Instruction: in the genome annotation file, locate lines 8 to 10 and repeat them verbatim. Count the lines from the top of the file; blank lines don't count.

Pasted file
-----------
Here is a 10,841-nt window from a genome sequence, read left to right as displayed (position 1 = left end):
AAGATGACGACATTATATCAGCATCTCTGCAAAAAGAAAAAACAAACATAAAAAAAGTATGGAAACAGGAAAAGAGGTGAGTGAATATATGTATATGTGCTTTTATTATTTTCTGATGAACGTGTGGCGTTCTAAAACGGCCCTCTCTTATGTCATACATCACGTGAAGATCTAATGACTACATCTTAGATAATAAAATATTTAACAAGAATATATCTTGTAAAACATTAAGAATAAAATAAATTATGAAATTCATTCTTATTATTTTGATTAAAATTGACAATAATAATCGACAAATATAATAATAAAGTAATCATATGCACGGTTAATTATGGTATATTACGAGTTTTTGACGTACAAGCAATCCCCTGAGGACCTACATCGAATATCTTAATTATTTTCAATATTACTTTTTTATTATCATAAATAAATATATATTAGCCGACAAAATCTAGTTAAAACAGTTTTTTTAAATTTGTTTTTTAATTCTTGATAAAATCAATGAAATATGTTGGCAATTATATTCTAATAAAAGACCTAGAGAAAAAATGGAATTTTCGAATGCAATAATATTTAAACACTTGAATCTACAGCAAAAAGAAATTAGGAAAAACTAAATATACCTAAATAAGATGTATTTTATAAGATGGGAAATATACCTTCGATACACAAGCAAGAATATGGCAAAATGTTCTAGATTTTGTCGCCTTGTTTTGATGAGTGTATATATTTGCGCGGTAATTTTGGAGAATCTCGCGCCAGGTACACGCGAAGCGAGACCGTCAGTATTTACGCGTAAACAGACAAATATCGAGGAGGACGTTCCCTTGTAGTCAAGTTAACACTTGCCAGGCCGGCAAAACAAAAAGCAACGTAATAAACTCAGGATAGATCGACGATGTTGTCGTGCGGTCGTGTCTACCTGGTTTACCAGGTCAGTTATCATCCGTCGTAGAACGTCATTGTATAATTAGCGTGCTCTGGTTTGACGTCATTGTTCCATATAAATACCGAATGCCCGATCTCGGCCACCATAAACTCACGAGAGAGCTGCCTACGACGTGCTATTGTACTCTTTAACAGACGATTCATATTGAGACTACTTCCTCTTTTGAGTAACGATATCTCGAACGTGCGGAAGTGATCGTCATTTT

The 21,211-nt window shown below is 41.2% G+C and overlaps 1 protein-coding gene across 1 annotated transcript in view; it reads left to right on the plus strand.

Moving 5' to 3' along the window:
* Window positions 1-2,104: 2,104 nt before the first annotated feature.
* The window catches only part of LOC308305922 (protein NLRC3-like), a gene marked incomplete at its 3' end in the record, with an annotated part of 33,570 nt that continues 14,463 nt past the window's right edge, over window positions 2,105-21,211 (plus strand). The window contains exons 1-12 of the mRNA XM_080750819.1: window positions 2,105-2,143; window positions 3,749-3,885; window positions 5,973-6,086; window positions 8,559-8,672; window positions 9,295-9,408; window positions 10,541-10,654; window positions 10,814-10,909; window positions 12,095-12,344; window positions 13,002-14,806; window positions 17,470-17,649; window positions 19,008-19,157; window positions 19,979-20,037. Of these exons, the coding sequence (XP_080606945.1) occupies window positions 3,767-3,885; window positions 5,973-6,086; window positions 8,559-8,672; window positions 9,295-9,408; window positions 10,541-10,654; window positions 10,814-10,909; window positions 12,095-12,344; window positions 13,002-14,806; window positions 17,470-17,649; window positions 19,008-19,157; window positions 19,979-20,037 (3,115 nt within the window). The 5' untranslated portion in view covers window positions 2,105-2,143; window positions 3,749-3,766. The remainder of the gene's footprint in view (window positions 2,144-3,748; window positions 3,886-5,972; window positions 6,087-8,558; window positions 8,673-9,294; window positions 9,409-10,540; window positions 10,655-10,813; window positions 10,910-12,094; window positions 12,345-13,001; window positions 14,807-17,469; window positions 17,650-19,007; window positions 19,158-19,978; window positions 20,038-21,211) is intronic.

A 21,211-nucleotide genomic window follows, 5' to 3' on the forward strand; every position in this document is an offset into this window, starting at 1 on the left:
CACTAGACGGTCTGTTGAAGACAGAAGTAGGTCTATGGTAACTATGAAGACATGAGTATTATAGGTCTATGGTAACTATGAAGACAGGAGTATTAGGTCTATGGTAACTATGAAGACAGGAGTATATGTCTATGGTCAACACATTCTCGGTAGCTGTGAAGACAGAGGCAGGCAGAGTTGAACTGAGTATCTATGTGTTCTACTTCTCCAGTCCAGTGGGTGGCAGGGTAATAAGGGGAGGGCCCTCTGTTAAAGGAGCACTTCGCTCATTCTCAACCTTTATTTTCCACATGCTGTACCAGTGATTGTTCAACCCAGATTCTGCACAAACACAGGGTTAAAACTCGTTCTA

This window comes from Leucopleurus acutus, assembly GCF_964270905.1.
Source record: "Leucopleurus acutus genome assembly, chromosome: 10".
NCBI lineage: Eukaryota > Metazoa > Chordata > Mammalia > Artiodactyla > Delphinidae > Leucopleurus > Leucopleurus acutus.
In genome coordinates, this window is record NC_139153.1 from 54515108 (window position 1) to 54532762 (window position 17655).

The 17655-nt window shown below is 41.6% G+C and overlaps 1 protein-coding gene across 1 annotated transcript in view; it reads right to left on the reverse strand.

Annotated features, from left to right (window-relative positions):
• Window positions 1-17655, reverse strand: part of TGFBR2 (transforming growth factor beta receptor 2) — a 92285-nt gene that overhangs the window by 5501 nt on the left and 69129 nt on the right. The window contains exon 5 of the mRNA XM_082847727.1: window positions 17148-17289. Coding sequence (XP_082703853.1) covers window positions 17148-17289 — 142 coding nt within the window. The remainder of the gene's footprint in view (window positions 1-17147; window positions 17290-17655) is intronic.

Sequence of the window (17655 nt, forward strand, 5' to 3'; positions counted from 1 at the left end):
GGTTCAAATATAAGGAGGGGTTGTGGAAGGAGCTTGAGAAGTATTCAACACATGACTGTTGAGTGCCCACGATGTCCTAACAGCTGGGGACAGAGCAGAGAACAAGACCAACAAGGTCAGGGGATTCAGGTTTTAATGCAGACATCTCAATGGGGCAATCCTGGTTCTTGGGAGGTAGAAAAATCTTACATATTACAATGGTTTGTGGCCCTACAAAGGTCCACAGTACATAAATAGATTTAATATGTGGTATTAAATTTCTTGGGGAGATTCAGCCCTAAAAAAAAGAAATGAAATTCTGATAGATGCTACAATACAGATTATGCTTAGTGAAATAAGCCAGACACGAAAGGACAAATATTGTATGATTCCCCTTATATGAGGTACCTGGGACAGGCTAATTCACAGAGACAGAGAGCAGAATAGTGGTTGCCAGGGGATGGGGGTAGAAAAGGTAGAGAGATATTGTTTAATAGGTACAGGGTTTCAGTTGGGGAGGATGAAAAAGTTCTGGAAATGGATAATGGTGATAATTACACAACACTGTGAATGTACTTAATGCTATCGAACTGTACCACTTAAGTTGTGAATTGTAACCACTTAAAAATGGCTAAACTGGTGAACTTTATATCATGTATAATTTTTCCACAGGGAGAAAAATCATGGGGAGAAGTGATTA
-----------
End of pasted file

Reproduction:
CACTAGACGGTCTGTTGAAGACAGAAGTAGGTCTATGGTAACTATGAAGACATGAGTATTATAGGTCTATGGTAACTATGAAGACAGGAGTATTAGGTCTATGGTAACTATGAAGACAGGAGTATATGTCTATGGTCAACACATTCTCGGTAGCTGTGAAGACAGAGGCAGGCAGAGTTGAACTGAGTATCTATGTGTTCTACTTCTCCAGTCCAGTGGGTGGCAGGGTAATAAGGGGAGGGCCCTCTGTTAAAGGAGCACTTCGCTCATTCTCAACCTTTATTTTCCACATGCTGTACCAGTGATTGTTCAACCCAGATTCTGCACAAACACAGGGTTAAAACTCGTTCTA

This window comes from Leucopleurus acutus, assembly GCF_964270905.1.
Source record: "Leucopleurus acutus genome assembly, chromosome: 10".